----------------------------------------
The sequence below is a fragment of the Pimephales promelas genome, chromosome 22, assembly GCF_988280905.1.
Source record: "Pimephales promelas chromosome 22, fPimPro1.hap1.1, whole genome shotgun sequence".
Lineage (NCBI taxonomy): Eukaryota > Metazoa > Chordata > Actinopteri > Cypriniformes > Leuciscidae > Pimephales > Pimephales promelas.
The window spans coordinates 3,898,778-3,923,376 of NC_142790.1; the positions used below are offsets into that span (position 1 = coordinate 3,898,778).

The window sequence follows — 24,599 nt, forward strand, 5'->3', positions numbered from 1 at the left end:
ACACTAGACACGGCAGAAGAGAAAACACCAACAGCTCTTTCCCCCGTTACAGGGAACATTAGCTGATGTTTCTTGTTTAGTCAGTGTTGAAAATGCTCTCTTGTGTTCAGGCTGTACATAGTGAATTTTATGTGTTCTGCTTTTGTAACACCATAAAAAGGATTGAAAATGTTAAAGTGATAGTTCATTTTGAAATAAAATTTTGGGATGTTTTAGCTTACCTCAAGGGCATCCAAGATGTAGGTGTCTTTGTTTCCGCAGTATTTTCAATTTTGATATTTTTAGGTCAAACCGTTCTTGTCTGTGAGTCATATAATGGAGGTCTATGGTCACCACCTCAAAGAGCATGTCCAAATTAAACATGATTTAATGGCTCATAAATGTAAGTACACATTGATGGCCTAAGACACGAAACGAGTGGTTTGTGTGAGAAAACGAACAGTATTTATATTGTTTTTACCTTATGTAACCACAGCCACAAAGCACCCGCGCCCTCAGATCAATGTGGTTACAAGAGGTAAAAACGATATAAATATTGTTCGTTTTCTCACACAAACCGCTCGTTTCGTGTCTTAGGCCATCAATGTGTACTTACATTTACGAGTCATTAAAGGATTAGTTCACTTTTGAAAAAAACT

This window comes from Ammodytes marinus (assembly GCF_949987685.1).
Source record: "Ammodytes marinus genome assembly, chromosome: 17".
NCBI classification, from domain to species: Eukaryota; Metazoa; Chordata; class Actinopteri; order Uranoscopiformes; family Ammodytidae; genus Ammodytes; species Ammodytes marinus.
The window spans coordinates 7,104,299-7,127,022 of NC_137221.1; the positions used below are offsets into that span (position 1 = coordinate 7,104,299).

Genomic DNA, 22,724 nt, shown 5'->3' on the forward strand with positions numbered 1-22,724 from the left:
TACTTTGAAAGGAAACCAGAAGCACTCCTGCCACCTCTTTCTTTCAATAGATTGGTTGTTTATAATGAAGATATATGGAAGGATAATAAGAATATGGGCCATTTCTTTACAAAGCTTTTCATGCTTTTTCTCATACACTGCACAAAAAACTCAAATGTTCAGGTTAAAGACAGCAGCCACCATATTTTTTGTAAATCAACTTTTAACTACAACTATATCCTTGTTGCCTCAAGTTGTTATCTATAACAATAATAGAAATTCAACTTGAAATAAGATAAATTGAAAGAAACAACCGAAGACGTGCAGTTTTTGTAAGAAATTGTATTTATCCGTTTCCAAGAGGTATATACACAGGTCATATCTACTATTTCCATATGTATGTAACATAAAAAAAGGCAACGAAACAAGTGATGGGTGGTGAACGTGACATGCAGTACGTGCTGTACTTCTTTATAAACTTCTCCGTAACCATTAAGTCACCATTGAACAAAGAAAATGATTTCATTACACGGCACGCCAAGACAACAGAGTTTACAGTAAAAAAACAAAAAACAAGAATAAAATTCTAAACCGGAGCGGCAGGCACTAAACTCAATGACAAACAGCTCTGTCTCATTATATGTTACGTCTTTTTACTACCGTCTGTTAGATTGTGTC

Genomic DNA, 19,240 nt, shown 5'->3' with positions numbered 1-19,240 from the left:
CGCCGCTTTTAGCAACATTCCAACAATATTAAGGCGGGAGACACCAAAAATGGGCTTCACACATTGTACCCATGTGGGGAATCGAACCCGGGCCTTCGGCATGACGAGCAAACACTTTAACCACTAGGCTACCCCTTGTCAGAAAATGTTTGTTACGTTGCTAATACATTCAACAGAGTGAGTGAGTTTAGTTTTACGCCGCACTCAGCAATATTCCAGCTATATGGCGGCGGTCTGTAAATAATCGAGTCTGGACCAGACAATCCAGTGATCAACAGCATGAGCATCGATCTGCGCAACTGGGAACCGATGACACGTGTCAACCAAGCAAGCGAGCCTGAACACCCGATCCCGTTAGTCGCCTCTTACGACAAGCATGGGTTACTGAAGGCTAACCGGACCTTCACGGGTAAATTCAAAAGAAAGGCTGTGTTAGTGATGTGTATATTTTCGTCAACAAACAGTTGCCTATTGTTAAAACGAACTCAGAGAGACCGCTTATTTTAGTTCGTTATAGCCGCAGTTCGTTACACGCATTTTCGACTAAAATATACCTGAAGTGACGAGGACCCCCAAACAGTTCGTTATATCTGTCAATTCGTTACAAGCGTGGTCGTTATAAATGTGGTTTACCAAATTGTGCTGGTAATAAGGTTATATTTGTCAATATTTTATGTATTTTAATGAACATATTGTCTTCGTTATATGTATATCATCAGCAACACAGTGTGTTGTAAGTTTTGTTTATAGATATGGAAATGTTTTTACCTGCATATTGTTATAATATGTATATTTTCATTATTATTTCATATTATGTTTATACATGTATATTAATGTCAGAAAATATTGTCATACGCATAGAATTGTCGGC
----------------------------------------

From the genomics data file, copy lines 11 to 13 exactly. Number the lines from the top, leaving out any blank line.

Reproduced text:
Genomic DNA, 22,724 nt, shown 5'->3' on the forward strand with positions numbered 1-22,724 from the left:
TACTTTGAAAGGAAACCAGAAGCACTCCTGCCACCTCTTTCTTTCAATAGATTGGTTGTTTATAATGAAGATATATGGAAGGATAATAAGAATATGGGCCATTTCTTTACAAAGCTTTTCATGCTTTTTCTCATACACTGCACAAAAAACTCAAATGTTCAGGTTAAAGACAGCAGCCACCATATTTTTTGTAAATCAACTTTTAACTACAACTATATCCTTGTTGCCTCAAGTTGTTATCTATAACAATAATAGAAATTCAACTTGAAATAAGATAAATTGAAAGAAACAACCGAAGACGTGCAGTTTTTGTAAGAAATTGTATTTATCCGTTTCCAAGAGGTATATACACAGGTCATATCTACTATTTCCATATGTATGTAACATAAAAAAAGGCAACGAAACAAGTGATGGGTGGTGAACGTGACATGCAGTACGTGCTGTACTTCTTTATAAACTTCTCCGTAACCATTAAGTCACCATTGAACAAAGAAAATGATTTCATTACACGGCACGCCAAGACAACAGAGTTTACAGTAAAAAAACAAAAAACAAGAATAAAATTCTAAACCGGAGCGGCAGGCACTAAACTCAATGACAAACAGCTCTGTCTCATTATATGTTACGTCTTTTTACTACCGTCTGTTAGATTGTGTC

Genomic DNA, 19,240 nt, shown 5'->3' with positions numbered 1-19,240 from the left: